Whether you’ve dealt with insurance claims before, or not, when it comes down to payment and coverage, it can be quite confusing for a homeowner to figure out. Terms like RCV, ACV, and Depreciation are thrown out, and all sound similar to someone who has no experience with these terms.
If you’ve ever dealt with insurance and insurance claims, you’ve probably heard of RCV (Replacement Cost Value). Replacement Cost Value (RCV) policies essentially cover the replacement cost of your home or belongings. RCV is the amount of money that it costs to restore your home to the previous state it was in before any damage occurred. This guarantees that the homeowner will receive the full amount required to replace damaged items with similar or of equal value items. RCV is typically the type of policy most homeowners go with, even though they usually have higher premiums because the payment is higher. The alternative to RCV is ACV (Actual Cash Value).
ACV, or Actual Cash Value, is a different policy where the homeowner receives only the amount that the lost item was actually worth. This is going to be less in value because of depreciation. Most things depreciate and lose value over time, and so ACV pays for how much that item was worth at that moment. ACV premiums are lower because they provide less compensation when a claim is made.
In most cases RCV is the way to go, just because you receive more money for your loss. Even though the premiums are more with an RCV policy, you don’t have to worry about not receiving enough money to fix the damages.
In addition to RCV and ACV policies, you must also know about depreciation. Most things that you own lose its value overtime due to natural aging and wear and tear. This is called Depreciation. In other words, depreciation is when the monetary worth of our items and belongings depreciate, or decrease, after time. Furthermore, there are two types of depreciation: non-recoverable depreciation and recoverable depreciation.
Non-recoverable depreciation is the amount of depreciation that is withheld from the homeowner and that will not be received once the job is completed. Non-recoverable depreciation is part of an Actual Cash Value (ACV) insurance policy, which states that you only get the Actual Cash Value for your items (ACV), and therefore means you receive what your items are worth at that time. You will not get reimbursed for depreciation (wear & tear) of those items.
Recoverable depreciation is the amount of depreciation that is withheld from the homeowner, but the homeowner will receive the money in the form of a check once the work is completed. Recoverable depreciation is part of a Replacement Cost Value (RCV) insurance policy. This means that you may be eligible for reimbursement to cover the depreciation of damaged/affected items.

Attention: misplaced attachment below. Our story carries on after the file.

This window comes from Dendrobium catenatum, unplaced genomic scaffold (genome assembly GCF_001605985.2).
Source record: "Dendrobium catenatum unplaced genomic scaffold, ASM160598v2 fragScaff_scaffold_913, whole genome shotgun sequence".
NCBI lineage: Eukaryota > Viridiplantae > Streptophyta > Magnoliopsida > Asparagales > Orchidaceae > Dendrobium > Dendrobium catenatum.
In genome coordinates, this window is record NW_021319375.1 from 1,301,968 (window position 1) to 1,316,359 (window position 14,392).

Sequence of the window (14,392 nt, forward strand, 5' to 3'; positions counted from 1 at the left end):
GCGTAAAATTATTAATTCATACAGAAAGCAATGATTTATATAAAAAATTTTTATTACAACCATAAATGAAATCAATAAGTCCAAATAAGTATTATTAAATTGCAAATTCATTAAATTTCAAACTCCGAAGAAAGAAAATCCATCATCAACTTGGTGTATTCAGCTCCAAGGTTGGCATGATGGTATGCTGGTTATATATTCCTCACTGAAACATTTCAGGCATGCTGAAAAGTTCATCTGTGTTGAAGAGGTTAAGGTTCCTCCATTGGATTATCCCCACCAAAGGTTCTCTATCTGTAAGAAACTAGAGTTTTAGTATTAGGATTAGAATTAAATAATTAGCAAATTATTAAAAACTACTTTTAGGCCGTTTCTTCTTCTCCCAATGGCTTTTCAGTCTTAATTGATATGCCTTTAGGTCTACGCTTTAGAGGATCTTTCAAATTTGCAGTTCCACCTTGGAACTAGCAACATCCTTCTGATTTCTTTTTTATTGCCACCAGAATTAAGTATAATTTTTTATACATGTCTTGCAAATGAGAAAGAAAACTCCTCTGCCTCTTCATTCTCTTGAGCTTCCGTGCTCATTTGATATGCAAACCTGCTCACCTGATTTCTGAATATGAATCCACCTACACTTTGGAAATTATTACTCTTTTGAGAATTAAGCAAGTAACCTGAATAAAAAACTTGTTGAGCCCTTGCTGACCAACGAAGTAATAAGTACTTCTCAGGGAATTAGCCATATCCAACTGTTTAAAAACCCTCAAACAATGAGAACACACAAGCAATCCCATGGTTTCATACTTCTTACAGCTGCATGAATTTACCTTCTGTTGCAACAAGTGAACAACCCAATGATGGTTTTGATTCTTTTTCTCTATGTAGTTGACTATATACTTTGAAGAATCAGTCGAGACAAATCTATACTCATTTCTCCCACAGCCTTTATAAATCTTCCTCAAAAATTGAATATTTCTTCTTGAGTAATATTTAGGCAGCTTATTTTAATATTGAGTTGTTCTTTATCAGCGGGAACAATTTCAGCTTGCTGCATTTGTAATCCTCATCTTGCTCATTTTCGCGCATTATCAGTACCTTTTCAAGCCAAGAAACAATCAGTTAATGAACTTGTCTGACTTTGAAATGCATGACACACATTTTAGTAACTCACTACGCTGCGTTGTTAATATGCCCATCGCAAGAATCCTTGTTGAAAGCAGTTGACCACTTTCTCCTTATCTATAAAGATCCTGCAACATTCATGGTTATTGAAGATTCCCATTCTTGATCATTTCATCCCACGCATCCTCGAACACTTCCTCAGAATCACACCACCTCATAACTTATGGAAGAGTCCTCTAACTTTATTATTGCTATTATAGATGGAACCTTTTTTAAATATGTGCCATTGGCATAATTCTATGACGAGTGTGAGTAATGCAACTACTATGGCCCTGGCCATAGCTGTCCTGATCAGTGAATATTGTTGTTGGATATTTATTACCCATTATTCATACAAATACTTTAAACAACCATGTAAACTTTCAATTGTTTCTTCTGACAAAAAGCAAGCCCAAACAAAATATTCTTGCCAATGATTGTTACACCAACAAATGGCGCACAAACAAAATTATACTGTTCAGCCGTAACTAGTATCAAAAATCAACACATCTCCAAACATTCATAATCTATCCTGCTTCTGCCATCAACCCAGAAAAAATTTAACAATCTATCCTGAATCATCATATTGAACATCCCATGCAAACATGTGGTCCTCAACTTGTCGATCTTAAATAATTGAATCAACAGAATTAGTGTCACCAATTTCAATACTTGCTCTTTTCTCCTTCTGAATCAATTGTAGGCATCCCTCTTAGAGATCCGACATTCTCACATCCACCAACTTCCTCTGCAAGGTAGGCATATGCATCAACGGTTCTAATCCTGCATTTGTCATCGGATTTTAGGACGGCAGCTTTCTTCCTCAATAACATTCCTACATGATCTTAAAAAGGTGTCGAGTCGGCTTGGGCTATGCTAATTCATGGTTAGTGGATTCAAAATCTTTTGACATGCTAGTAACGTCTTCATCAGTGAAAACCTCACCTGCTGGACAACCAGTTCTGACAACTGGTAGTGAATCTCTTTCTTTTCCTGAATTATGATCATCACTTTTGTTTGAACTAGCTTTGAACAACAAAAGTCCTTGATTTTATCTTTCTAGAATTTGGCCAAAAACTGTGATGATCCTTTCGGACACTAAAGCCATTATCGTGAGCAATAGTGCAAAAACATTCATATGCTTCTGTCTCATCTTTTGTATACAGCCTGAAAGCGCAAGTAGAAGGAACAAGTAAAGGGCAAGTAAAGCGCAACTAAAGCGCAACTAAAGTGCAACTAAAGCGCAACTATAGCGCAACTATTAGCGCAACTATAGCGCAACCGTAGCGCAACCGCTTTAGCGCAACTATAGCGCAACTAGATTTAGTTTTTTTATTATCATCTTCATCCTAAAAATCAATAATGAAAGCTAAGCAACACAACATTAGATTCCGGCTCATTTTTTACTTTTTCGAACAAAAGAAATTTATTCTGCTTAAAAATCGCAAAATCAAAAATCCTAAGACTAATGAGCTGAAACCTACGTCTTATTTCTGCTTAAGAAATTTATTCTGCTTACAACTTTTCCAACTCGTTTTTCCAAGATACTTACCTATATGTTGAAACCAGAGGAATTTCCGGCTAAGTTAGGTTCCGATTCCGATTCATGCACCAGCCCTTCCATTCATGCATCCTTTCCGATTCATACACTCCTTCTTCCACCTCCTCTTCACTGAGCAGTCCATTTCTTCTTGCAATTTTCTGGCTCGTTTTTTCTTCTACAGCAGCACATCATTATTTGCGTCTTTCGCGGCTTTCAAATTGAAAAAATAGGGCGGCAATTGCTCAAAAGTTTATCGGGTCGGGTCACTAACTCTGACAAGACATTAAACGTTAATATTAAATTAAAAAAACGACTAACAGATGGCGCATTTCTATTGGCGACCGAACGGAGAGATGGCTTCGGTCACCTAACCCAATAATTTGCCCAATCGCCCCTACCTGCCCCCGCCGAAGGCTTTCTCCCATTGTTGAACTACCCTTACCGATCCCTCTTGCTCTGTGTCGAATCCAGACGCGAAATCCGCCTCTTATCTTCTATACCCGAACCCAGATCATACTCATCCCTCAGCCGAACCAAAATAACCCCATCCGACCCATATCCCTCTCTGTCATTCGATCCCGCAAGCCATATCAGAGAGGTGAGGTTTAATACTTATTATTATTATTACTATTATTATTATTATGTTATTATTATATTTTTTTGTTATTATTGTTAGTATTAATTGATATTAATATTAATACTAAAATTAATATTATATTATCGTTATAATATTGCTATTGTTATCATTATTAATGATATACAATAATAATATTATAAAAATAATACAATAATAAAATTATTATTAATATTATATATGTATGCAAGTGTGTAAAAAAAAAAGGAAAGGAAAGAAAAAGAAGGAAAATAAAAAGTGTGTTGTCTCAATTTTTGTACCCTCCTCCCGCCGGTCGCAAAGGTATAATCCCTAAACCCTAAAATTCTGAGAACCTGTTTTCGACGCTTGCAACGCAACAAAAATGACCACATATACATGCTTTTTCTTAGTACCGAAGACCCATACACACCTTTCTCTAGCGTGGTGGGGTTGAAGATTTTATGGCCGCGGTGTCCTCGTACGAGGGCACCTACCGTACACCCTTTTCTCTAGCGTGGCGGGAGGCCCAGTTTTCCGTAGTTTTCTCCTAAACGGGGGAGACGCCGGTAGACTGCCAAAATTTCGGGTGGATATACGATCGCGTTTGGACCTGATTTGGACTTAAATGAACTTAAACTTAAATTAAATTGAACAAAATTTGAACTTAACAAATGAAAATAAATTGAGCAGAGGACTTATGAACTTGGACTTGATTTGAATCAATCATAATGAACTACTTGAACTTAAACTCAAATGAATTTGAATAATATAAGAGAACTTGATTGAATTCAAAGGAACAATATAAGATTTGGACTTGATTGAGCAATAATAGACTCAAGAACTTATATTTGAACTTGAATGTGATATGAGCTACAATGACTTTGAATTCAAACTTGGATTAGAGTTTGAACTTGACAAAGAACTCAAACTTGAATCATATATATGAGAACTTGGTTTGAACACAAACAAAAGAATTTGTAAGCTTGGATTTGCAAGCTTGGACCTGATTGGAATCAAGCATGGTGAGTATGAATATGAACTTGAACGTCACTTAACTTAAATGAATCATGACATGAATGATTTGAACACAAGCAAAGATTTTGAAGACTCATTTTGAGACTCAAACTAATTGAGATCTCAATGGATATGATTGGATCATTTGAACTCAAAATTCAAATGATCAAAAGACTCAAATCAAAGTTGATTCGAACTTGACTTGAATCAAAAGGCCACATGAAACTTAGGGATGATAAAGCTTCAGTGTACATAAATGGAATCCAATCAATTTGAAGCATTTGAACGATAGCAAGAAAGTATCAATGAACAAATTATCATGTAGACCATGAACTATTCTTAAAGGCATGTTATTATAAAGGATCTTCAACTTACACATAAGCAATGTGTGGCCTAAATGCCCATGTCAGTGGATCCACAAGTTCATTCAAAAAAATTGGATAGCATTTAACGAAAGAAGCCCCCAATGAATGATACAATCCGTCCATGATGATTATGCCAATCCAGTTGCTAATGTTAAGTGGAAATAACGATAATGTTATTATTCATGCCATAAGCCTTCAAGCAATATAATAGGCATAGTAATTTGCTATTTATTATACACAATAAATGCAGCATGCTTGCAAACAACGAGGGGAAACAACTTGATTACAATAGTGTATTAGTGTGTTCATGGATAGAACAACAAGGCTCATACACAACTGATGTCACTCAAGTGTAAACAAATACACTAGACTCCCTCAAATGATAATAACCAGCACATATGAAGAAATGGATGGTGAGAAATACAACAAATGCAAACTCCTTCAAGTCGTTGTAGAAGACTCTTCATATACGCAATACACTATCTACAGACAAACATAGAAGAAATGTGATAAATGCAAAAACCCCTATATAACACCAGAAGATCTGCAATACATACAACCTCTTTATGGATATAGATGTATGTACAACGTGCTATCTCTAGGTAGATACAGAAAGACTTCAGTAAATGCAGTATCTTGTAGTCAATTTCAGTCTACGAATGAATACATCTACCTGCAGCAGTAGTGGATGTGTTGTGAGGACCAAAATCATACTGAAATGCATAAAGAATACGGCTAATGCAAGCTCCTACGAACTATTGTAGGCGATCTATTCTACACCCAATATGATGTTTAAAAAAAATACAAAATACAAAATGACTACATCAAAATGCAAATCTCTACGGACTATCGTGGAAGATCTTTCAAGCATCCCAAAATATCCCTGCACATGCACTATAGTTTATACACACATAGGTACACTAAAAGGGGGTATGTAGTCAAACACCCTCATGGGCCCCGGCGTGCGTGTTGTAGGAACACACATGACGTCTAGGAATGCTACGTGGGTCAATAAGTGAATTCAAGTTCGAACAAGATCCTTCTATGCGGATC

If you have an RCV policy, you should submit a request to your insurance company for recoverable depreciation. Your request should be submitted to the insurance agent handling your claim as soon as possible, as there may be some time frames restricting you to do so if you wait too long. While it is great that you will get reimbursed for your belongings, keep in mind that you will not receive more than what your items are worth. You will only be reimbursed the replacement cost.
Hopefully, this clarified what RCV and ACV policies are and how depreciation comes into play. It never hurts to ask your insurance company questions about your policy and coverage. It is better to be knowledgeable than to miss out on important details regarding your homeowners insurance coverage.
Sources & Links:
“How ACV and RCV Affect Insurance Coverage After a Loss.” The Voss Law Firm, P.C., https://www.vosslawfirm.com/blog/understanding-acv-and-rcv-on-your-insurance-policy.cfm.
“The 2 Reasons Your Insurance Company Won’t Replace Damaged Property.” TrustedChoice.com, https://www.trustedchoice.com/homeowners-insurance/home-coverage-types/replacement-cost-insurance.
“Understanding Depreciation: Travelers Insurance.” Understanding Depreciation | Travelers Insurance, https://www.travelers.com/claims/guides/understanding-depreciation.
Staff, Motley Fool. “What Is the Difference Between Recoverable Depreciation vs. Non-Recoverable Depreciation?” The Motley Fool, The Motley Fool, 21 Jan. 2016, https://www.fool.com/knowledge-center/recoverable-depreciation-vs-non-recoverable-deprec.aspx.
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